Severe COVID-19 complications linked to gut barrier breakdown
By Dr. Liji Thomas, MDNov 18 2020
A major focus of research in the current coronavirus disease 2019 (COVID-19) pandemic has been the need to understand the mechanisms operating that cause this potentially lethal disease’s various manifestations and complications.
Coronavirus disease COVID-19 infection 3D medical illustration. Image Credit: Corona Borealis Studio / Shutterstock.
A new study claims that severe COVID-19 is caused by a positive feedback loop triggered by systemic inflammation and mediated by abnormal gut permeability. This finding could potentially help open up new avenues of treatment.
Disruption of gut microbiome-lung interactions
Earlier research on respiratory infections has shown that lung damage interrupts the ordinary cross-talk between the lung cells and the gut microbiome, triggering systemic inflammation and causing severe disease. Such inflammation causes gut barrier breakdown as well, allowing gut microbes to cross the intestinal epithelium and enter the systemic circulation. This produces further inflammation and worsens lung injury, completing the positive feedback loop.
Viral infection of the gut cells can also occur, leading to direct damage and further disrupting both gut structure and function, as well as gut barrier integrity. These mechanisms are more likely in the elderly or sick, who are more commonly already suffering from gut dysbiosis.
The current study, published as a preprint in the medRxiv* server in November 2020, is based on a systems biology model, used to examine the plasma from 60 patients with COVID-19 but with a range of clinical severity. Their ages ranged from 50 to 65 years.
Inflammation promotes excessive gut permeability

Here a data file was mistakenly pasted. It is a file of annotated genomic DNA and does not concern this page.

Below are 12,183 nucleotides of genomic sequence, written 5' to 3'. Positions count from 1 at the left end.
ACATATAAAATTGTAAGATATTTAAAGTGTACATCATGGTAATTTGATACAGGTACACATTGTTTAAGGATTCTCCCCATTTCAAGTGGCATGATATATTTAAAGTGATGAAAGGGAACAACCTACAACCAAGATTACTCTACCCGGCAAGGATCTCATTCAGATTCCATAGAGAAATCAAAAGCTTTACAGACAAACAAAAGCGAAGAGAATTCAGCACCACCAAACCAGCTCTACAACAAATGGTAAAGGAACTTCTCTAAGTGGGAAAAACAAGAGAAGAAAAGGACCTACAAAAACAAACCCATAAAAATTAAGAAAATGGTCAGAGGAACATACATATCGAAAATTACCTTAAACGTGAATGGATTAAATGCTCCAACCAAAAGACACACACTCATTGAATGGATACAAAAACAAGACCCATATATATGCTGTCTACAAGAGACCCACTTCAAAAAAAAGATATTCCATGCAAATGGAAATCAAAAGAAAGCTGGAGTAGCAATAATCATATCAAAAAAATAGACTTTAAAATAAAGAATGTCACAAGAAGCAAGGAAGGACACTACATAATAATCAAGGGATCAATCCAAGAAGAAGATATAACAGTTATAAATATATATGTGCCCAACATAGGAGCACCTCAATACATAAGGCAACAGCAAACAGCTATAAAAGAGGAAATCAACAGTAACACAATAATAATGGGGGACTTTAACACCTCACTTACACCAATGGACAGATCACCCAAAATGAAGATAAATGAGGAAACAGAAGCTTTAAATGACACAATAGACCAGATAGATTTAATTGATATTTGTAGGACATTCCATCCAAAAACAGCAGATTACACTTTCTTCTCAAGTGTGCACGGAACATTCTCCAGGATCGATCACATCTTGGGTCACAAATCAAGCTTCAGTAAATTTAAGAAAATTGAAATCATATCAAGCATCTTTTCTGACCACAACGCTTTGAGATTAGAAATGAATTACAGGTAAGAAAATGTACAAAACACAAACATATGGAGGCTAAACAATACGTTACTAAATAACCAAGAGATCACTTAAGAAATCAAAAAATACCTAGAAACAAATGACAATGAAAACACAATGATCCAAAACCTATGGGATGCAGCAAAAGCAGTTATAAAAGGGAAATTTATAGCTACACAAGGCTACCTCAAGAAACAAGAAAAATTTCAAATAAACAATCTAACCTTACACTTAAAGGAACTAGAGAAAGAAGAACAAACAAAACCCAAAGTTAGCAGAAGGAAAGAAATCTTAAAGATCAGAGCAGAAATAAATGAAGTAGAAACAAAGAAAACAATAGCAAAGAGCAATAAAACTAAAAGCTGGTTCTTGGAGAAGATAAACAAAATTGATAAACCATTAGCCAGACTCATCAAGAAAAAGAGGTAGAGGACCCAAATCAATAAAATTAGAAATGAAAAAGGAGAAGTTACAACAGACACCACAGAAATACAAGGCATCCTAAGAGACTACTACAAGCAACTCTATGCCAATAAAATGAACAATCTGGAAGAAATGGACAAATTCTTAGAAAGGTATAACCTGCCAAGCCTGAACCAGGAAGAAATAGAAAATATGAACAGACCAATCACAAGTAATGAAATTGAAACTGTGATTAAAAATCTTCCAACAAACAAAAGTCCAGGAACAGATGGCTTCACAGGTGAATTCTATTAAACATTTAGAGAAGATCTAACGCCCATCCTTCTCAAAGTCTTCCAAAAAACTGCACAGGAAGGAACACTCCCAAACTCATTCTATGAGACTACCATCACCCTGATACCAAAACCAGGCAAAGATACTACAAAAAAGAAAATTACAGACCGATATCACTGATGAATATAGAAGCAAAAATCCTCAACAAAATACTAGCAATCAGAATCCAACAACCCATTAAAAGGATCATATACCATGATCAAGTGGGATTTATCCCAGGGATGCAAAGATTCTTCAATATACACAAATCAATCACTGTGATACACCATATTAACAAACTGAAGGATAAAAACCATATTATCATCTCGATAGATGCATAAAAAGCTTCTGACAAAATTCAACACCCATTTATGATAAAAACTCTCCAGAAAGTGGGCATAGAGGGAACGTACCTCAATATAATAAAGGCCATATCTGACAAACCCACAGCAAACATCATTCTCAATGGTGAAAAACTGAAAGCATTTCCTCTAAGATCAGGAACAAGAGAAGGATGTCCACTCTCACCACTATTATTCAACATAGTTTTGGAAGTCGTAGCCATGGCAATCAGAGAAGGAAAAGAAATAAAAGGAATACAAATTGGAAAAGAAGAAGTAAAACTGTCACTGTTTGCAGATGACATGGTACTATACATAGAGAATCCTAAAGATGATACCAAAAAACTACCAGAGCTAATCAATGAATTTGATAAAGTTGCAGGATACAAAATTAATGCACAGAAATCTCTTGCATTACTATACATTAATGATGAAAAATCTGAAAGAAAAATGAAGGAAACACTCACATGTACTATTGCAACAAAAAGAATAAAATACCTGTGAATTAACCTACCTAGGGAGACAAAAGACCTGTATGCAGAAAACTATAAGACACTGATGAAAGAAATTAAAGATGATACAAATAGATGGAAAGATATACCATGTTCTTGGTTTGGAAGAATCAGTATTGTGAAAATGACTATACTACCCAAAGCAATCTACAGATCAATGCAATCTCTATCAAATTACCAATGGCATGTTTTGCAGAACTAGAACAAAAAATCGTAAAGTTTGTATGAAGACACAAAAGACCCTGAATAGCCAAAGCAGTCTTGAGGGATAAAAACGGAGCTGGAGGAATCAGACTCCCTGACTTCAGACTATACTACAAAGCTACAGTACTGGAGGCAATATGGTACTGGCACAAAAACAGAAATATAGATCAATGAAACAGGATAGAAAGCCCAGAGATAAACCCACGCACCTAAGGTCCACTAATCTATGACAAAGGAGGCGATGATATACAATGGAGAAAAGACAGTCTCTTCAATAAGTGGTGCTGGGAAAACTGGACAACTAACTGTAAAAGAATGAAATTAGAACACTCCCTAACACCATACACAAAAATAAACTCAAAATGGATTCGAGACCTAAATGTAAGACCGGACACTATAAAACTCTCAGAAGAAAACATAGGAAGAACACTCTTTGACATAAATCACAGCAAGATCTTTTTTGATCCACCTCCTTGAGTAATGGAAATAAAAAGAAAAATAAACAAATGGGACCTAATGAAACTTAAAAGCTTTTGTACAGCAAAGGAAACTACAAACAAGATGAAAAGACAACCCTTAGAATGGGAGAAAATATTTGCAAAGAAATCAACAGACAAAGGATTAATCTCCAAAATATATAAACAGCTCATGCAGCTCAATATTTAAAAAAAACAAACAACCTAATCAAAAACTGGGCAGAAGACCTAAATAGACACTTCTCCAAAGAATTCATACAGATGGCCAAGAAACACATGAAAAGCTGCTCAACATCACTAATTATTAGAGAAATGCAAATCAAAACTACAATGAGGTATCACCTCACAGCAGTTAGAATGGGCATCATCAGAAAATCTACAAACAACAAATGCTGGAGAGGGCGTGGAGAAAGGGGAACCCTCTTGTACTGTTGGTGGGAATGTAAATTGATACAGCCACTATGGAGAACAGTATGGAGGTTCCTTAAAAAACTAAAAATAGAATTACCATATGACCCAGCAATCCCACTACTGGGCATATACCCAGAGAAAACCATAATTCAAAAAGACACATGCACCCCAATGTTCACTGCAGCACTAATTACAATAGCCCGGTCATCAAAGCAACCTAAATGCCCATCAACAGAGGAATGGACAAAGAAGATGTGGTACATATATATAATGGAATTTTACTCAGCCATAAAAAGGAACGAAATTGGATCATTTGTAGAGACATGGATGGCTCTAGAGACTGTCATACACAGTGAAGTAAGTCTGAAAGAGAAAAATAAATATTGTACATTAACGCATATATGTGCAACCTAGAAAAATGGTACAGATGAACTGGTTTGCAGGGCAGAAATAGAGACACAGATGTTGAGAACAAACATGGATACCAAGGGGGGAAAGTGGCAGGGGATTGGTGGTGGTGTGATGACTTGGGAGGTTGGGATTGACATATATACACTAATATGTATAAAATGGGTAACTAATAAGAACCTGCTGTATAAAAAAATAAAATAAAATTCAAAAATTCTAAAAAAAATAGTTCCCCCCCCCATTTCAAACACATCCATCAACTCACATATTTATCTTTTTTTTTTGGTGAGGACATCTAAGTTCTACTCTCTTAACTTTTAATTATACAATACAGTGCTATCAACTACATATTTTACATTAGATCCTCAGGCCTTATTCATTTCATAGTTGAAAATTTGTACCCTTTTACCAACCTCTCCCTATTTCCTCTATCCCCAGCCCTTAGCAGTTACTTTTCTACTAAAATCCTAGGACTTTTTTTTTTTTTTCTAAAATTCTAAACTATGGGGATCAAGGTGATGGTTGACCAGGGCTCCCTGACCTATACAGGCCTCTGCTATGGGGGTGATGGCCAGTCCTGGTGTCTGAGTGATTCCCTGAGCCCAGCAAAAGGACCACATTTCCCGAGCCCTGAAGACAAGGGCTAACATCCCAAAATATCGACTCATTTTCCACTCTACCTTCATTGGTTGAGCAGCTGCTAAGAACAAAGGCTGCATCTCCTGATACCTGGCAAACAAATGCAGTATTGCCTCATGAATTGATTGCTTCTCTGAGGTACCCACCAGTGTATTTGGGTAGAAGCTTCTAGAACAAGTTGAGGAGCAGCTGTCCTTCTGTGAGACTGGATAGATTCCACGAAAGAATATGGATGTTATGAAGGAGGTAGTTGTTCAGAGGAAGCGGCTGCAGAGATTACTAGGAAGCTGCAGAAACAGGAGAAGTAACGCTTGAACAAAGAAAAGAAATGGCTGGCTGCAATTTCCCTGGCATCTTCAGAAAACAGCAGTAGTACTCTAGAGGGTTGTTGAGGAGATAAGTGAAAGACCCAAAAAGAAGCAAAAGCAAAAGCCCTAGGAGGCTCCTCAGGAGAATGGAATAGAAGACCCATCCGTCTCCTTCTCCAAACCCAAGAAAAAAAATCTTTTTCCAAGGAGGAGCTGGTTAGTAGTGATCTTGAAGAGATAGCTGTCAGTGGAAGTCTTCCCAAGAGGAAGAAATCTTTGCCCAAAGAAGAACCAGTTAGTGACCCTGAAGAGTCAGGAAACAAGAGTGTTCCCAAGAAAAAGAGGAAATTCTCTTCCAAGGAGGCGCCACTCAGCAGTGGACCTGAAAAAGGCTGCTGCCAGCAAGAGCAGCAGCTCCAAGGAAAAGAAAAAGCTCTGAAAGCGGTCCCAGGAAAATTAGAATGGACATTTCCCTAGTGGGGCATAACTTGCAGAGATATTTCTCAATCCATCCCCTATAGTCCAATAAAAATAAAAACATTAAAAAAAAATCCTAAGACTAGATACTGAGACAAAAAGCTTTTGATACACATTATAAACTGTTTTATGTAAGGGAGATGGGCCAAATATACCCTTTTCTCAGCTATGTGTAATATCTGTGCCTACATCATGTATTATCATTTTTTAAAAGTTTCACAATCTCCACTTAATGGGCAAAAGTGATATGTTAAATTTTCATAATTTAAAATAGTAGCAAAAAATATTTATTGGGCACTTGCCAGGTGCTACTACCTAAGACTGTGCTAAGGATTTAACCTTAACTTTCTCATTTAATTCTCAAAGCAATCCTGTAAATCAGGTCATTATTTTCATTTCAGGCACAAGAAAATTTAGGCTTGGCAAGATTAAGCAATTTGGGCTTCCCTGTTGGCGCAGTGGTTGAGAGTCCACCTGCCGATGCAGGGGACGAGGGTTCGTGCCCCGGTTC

The researchers found a steep increase in the permeability of the gut epithelial tight junctions in severe COVID-19, signaling a loss of the intestinal barrier function. This was accompanied by a steep increase in the protein zonulin, “the only known physiological mediator of tight junction permeability in the digestive tract.” Increased zonulin was a marker for higher mortality in severe COVID-19.
They also measured the level of plasma lipopolysaccharide (LPS) binding protein (LBP), a marker of acute infection or inflammation, which binds to bacterial LPS and triggers the immune system. This reflects increased microbial access to the bloodstream through the leaky gut, and its level was increased in severe COVID-19, compared to milder cases.
There were also elevations in the levels of the fungal marker, β-glucan, and of the tight junction protein occludin, in severe COVID-19. However, the concentration of the intestinal fatty acid-binding protein (I-FABP) was unchanged, ruling out the death of intestinal enterocytes.
Microbial translocation associated with systemic inflammation
As expected, the gut microbial migration across the intestinal barrier was accompanied by signs of myeloid inflammation, with higher levels of neutrophil and monocyte inflammation markers in severe disease, along with cytokines like IL-6 and IL-1β, and the acute-phase reactants CRP and D-dimer.
Immunomodulatory molecules such as lectins also showed markedly raised levels in severely ill patients who eventually succumbed to the infection. The researchers additionally observed an imbalance in the levels of C3a and GDF15, indicators of complement activation and oxidative stress, respectively, in fatal cases.
The researchers comment, “These data support our hypothesis that disruption of intestinal barrier integrity, which results in microbial translocation, is linked to higher systemic inflammation and immune activation during severe COVID-19.”
Gut permeability modulates metabolite levels in severe COVID-19
Abnormal gut permeability not only causes systemic inflammation directly but is linked to alterations in the concentrations of an array of plasma metabolites. These are not only well-known markers of gut dysfunction, but bioactive compounds, associated with inflammatory and immune responses.
For example, several important amino acid pathways are disrupted. These include some like citrulline that are produced only within enterocytes, or others like tryptophan that are catabolized by enterocytes. This results in an increase in amino acids such as citrulline, succinic acid, and in the breakdown products of tryptophan. These disruptions are markers of gut dysbiosis and of dysregulation of immune interactions with the gut microbiome.
Study: Severe COVID-19 Is Fuelled by Disrupted Gut Barrier Integrity. Image Credit: SewCream / Shutterstock